Jiddu Krishnamurti texts Jiddu Krishnamurti quotes and talks, 3000 texts in many languages. Jiddu Krishnamurti texts

Questions and Answers

Ojai, 1st meeting 1980

Questions and Answers 7th Question Ojai, California 1st Question & Answer Meeting 6th May 1980 'Knowledge'

Question: Why is knowledge, as you have said, always incomplete? When one is observing, is one aware that one is observing, or only aware of the thing that is being observed? Does awareness lead to analysis? What is psychological knowledge?

Whom do you expect to answer these questions, the Delphic oracle, the highly elevated priest, the astrologers, the soothsayers, the readers of tea leaves? Whom do you expect to answer these questions? But since you have put these questions, we can talk them over together. Not that I, the speaker, will answer them and then you accept or deny and go away dissatisfied, saying, "I've wasted my morning". If we could seriously talk over these questions, so that we both penetrate into the problem, then it will be your own answer, not the answer of someone you have heard answer these questions. You can talk about cancer, and not have it; but if you have it, you are involved in it, in its pain, anxiety and fear.

Why is knowledge always incomplete? What is knowledge and what do we mean when we say "I know". You may say,"I know my wife or my husband or my girl or boy friend". Do you really know them? Can you ever know them? Do you not have an image about them? Is the image the fact? So, to know is very limited. Scientific knowledge is also limited; scientists are trying to find out what is beyond matter; although they have accumulated a great deal of knowledge they have not been able to find out so far. Knowledge and ignorance always go together; the unknown and the known. Scientists say: through matter we will find that which may be beyond. But we human beings are matter. Our minds are matter. Why do we not go into this, for if the mind can go through itself, the possibility of coming upon that which is the origin of all things, is much more likely?

Knowledge of oneself is also limited. If I seek to know myself I can study psychology, I can discuss with the psychologists, psychoanalysts, psychotherapists, psychobiologists. But that knowledge is always limited. But if I penetrate into this entity called myself, then there is a possibility of going infinitely beyond. This is a very important thing without which life has very little meaning other than the cycle of pleasure and pain, reward and punishment - the pattern in which we live. That psychological knowledge which we have acquired has created the patterns in which we are caught. Knowledge, whether it is physiological or psychological, must always be limited.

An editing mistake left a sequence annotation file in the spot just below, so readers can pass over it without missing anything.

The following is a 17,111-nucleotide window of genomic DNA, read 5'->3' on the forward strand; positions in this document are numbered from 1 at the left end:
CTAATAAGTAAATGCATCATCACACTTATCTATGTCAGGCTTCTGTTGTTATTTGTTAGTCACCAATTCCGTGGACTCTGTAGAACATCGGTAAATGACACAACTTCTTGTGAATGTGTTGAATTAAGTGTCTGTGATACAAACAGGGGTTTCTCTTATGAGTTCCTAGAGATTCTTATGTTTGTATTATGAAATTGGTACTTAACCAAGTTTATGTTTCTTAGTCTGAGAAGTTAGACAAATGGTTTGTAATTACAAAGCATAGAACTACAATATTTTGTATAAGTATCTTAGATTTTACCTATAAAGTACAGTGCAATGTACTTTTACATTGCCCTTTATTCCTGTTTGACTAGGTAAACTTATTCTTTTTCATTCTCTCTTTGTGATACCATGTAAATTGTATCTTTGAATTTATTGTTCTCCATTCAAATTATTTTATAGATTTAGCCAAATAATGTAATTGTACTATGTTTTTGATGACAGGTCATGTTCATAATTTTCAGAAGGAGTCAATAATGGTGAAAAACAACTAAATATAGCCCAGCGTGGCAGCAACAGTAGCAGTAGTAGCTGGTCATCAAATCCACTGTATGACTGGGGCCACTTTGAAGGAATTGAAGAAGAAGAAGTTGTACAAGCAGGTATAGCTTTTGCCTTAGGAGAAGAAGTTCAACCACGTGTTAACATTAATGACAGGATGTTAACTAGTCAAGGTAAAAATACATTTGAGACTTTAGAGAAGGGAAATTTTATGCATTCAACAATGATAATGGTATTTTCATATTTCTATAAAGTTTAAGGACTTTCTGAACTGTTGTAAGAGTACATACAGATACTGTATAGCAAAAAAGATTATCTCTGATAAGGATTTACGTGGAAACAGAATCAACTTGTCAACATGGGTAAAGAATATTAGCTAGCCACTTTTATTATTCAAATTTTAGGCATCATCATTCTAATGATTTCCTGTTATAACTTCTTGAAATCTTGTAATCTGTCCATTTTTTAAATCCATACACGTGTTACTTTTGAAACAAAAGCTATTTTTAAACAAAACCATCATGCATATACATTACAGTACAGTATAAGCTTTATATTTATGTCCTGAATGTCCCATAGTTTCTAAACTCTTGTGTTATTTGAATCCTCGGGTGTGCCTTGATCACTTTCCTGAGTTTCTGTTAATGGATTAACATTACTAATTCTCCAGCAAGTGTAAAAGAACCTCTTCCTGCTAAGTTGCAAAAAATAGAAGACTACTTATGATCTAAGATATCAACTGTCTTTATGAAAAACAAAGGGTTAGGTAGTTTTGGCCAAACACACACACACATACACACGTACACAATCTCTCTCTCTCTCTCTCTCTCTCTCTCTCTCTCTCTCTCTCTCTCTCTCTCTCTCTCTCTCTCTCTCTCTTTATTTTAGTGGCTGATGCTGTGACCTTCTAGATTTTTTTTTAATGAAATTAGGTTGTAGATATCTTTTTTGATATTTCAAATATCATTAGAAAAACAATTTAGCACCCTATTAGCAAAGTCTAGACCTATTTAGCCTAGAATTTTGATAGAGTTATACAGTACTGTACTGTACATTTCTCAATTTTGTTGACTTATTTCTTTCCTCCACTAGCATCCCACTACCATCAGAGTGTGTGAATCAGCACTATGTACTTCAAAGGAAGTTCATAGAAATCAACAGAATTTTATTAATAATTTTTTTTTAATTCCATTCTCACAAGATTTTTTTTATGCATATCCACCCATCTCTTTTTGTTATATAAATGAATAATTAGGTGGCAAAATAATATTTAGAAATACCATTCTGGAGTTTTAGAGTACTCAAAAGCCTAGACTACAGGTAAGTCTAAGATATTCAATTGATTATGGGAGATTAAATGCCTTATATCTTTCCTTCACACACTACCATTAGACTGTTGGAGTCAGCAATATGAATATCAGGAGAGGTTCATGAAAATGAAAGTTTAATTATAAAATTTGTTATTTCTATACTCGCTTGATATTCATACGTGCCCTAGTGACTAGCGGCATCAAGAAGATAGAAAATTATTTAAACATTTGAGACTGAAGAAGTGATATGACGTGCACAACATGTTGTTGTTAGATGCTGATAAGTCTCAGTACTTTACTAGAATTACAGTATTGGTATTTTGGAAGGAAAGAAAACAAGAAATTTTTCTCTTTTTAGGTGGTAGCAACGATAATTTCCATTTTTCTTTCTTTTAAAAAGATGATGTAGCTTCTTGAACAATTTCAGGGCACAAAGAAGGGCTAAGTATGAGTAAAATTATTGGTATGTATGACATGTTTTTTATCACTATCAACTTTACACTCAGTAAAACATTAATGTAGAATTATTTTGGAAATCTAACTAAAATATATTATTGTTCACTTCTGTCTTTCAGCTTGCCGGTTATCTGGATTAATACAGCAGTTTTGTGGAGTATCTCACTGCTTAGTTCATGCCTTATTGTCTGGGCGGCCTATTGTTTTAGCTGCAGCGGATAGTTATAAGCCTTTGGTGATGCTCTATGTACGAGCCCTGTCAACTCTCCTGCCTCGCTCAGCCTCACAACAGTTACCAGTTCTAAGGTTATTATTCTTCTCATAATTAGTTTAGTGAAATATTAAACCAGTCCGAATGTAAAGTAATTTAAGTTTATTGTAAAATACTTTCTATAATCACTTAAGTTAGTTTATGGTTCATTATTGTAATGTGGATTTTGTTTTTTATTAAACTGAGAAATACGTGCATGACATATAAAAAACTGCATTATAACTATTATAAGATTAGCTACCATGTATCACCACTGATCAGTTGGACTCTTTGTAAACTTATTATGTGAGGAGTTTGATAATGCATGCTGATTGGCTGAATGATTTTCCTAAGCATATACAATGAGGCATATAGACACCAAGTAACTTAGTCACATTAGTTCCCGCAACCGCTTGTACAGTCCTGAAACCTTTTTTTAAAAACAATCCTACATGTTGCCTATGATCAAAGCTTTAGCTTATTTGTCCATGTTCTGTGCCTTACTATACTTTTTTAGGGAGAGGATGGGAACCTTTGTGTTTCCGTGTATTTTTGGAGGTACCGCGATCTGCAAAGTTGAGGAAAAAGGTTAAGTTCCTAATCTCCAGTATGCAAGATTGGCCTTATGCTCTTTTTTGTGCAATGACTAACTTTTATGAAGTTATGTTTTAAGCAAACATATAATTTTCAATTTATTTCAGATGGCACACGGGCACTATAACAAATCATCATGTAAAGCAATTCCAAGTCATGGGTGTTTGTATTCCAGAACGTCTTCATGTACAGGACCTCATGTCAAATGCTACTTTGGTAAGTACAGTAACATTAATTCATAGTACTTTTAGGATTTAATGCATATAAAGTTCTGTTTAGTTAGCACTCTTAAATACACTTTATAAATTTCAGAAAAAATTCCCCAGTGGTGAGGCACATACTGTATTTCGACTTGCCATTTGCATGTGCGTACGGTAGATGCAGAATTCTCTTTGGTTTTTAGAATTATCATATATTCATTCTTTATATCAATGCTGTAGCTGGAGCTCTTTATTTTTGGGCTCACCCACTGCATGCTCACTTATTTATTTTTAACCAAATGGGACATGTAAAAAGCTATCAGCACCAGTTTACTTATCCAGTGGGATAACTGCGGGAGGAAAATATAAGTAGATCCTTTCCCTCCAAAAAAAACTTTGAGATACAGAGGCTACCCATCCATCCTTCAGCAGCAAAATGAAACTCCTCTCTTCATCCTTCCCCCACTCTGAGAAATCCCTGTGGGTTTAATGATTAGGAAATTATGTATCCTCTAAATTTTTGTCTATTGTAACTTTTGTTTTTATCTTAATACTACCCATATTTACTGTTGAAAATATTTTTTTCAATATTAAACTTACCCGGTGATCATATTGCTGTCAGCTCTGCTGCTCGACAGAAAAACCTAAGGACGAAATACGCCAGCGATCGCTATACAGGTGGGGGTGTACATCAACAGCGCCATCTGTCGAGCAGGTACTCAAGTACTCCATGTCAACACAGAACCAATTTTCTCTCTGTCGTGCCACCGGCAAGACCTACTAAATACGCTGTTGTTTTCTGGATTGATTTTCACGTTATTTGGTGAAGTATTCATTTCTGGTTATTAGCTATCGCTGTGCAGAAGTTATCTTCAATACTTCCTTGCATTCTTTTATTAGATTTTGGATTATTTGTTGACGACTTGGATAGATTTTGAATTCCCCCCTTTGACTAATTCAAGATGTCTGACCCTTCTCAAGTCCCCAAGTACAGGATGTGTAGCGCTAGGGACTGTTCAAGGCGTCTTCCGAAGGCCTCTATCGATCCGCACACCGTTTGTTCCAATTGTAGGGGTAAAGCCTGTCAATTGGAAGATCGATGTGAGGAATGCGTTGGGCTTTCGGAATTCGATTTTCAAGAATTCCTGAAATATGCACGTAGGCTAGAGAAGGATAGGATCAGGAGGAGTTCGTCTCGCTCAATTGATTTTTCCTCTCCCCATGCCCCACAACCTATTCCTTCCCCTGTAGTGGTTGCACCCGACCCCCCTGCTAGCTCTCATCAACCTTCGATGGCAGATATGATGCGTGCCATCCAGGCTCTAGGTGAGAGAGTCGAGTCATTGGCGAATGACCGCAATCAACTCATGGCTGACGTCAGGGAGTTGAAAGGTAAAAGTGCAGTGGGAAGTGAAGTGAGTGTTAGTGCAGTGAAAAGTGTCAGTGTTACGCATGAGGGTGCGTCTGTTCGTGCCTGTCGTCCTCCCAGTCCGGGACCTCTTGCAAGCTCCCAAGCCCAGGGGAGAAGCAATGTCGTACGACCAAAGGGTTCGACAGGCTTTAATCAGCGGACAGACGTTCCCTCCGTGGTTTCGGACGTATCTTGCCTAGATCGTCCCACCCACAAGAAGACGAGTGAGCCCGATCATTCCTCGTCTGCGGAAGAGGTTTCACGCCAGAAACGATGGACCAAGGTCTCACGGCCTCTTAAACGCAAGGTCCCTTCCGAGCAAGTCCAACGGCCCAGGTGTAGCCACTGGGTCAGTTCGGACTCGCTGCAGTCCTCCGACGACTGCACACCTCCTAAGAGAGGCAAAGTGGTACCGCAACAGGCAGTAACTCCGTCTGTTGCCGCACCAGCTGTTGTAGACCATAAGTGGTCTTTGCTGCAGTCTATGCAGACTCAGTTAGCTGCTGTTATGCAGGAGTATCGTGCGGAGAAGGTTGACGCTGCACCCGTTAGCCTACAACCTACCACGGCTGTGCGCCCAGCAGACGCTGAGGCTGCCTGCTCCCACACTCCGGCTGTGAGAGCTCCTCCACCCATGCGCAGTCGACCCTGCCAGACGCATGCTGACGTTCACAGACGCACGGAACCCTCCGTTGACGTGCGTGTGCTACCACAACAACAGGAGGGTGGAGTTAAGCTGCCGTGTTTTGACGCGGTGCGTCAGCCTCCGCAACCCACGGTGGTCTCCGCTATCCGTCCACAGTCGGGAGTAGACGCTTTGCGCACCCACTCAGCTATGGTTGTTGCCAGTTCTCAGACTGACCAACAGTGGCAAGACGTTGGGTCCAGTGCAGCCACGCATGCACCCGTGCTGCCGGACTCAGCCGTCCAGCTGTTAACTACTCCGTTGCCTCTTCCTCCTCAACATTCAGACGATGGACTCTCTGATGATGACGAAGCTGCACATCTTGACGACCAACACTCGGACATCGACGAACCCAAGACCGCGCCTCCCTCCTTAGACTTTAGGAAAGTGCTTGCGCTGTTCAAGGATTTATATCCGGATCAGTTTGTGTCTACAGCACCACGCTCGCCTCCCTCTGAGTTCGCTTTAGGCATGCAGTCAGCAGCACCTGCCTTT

When one is observing, is one aware that one is observing; or only aware of the thing being observed? Does the awareness lead to analysis? What do we mean by observing? There is visual external observation - the observation of the tree - and also inward observation. There is the external hearing with the ear and also hearing inwardly.

When we observe, do we really observe or do we observe with the word? That is: I observe the thing we call a tree and I say `tree'. I observe with the word. Now, can we find out if it is possible to observe without the word? - for the word has become more important than the seeing. The husband observes his wife, or a wife her husband, with all the memory, pictures, sensations and irritations. They never directly observe.

Can we observe a person with whom we live intimately without the image, without the picture, without the idea? Perhaps we are able to perceive the thing which we call the tree, without the word. That is fairly easy, if you have gone into it. But to observe the person with whom you live without the activation of the memory about that person is not so easy.

This observation, through the image, through the accumulated memory, is no relationship at all. It is a relationship of one picture with another picture and that is what we call relationship. But if you examine it closely you will see that it is not relationship; it is the idea of one against the idea of another.

So can we observe without making an abstraction or idea of what we observe? This is what is meant by psychological knowledge; I build up, psychologically, a great deal of knowledge about my wife, correctly or incorrectly, depending on my sensitivity, depending on my ambition, greed, envy, depending on my self-centred activity. That knowledge is preventing the actual observation of the living person. And I never want to meet that living thing because I am afraid. It is much safer to have an image about that person than to see the living thing. My psychological knowledge prevents pure observation. Now, can one be free of that? Can the machinery that builds these images come to an end? I have these images about my wife, they are there; that is a tremendous fact, like a stone around my neck. How am I to throw it away? Is the stone, the image around my neck, different from the observer? Is that image, that weight around my neck, different from the observer who says, "I have these images".